Personal finance

A debt ceiling standoff may trigger ‘serious’ fallout for Americans, warns economist. Here’s what it means for you

The U.S. may be about to hit its debt ceiling.

Treasury Secretary Janet Yellen said last week that the U.S. would likely hit the ceiling Thursday. Absent steps taken by Congress, the event may “cause irreparable harm to the U.S. economy, the livelihoods of all Americans, and global financial stability,” she wrote in a letter to new House Speaker Kevin McCarthy, R-Calif.

Here’s what the debt ceiling is, and what makes it so important for consumers.

What is the debt ceiling?

The debt ceiling is the amount of money the U.S. Treasury is authorized to borrow to pay its bills.

Those obligations include Social Security and Medicare benefits, tax refunds, military salaries and interest payments on outstanding national debt.

The current ceiling is about $31.4 trillion. Once it’s hit, the U.S. is unable to increase the amount of its outstanding debt — and paying its bills becomes trickier.

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“Not unlike many households, the government is reliant on debt to fund its obligations,” said Mark Hamrick, a senior economic analyst at Bankrate. “And like many households, it doesn’t have sufficient income to fund its expenses.”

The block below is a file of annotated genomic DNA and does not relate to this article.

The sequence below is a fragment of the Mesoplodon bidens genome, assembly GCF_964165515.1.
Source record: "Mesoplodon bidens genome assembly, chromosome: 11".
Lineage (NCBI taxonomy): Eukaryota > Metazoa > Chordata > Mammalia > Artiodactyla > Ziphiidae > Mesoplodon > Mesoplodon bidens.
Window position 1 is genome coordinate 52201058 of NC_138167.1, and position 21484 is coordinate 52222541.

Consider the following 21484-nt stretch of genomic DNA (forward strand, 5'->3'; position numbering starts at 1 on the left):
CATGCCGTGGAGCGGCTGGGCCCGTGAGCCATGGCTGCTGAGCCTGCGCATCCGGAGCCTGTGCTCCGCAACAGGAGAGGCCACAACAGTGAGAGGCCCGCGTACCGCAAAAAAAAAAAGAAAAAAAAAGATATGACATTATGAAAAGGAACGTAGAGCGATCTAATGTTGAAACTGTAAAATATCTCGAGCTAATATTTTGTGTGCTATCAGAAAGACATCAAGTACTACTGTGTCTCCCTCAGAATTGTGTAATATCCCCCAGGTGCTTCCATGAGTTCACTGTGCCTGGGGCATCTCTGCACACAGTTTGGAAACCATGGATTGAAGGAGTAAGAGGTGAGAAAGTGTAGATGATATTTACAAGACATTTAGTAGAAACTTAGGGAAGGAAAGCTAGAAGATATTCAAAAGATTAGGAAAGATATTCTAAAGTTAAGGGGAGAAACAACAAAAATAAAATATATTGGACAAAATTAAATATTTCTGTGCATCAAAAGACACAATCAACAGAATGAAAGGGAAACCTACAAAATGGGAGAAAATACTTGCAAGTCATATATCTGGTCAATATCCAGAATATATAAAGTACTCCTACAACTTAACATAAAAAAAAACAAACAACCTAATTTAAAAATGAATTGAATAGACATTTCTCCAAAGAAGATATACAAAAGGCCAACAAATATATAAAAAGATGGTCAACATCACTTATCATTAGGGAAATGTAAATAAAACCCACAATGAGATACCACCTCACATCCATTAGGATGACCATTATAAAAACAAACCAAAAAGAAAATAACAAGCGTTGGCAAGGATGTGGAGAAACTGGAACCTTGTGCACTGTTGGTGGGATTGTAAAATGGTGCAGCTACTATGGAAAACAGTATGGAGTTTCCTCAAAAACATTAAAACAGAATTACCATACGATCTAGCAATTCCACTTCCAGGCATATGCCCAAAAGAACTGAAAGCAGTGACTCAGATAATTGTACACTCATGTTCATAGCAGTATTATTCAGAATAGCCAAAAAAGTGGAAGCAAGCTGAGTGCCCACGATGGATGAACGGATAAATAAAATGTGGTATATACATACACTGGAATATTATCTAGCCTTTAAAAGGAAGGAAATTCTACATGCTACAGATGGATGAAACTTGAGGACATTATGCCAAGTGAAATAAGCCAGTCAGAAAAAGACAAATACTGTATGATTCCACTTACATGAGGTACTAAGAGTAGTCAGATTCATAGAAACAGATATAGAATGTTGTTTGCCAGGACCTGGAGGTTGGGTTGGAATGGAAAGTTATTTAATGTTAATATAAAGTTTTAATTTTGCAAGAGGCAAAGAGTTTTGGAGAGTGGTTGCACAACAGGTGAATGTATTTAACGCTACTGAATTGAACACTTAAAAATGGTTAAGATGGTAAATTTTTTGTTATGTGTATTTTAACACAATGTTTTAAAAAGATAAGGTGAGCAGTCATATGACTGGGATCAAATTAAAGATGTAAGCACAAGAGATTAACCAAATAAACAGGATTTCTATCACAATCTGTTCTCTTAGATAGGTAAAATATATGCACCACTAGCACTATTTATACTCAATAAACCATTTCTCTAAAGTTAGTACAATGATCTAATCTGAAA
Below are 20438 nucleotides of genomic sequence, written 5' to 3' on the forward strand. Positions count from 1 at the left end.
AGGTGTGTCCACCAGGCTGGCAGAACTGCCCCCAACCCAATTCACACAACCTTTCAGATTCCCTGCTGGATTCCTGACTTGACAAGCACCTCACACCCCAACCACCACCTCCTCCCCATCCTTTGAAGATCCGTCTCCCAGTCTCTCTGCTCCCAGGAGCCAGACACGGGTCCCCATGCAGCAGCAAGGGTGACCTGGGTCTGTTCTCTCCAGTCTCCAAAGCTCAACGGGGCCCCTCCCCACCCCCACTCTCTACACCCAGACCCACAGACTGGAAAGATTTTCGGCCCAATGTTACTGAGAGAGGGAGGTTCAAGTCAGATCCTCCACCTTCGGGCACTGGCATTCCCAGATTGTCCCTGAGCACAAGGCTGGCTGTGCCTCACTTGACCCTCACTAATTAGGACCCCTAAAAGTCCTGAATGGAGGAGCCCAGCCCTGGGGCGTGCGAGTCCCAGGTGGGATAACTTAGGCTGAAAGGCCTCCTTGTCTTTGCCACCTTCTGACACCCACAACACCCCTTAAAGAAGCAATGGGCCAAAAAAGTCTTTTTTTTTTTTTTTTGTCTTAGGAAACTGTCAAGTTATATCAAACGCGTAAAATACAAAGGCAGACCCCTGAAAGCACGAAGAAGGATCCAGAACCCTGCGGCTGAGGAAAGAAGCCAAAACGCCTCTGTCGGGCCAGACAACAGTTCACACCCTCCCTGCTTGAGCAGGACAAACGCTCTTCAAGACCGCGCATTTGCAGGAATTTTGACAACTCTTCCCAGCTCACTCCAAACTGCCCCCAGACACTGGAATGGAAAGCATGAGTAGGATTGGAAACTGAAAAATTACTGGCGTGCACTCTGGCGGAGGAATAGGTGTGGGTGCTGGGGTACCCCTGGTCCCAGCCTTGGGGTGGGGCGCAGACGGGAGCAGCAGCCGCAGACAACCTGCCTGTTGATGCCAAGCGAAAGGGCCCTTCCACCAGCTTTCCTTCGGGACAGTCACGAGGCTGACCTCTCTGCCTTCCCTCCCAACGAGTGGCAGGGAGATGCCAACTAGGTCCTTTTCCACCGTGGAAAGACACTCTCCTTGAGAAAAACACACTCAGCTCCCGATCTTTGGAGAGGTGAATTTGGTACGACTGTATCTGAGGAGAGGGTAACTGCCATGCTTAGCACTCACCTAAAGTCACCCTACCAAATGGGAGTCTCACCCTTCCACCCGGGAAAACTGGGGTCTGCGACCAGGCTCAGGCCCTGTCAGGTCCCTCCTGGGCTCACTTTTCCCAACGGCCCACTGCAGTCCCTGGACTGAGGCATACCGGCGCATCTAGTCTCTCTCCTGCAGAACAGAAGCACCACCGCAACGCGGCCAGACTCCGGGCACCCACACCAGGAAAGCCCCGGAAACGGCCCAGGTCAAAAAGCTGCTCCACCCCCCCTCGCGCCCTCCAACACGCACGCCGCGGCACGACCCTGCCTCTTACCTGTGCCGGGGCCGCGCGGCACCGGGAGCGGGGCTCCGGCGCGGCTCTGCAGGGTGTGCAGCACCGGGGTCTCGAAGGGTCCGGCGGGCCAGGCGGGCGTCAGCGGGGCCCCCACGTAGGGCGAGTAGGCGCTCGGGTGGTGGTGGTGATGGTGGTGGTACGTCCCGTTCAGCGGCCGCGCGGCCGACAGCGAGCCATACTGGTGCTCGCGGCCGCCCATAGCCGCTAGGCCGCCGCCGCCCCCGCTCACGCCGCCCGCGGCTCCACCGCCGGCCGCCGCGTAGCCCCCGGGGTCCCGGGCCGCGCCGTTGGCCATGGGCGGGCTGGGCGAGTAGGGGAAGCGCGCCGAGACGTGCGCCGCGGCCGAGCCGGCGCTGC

The debt ceiling wouldn’t be an issue if U.S. revenues — i.e., tax proceeds — exceeded its costs. But the U.S. hasn’t run an annual surplus since 2001 — and has borrowed to fund government operations each year since then, according to the White House Council of Economic Advisers.

Why is the debt ceiling an issue right now?

While the U.S. is expected to reach its $31.4 trillion borrowing cap on Thursday, this in and of itself isn’t the major issue.

The Treasury has temporary options to pay bills: It can use cash on hand or spend any incoming revenues, such as those during tax season, which starts Jan. 23.

It can also use so-called “extraordinary measures,” which free up money in the short term. The Treasury will start using such measures this month, Yellen said. They include a redemption or suspension of investments in certain federal retirement and disability funds. The funds would be made whole later.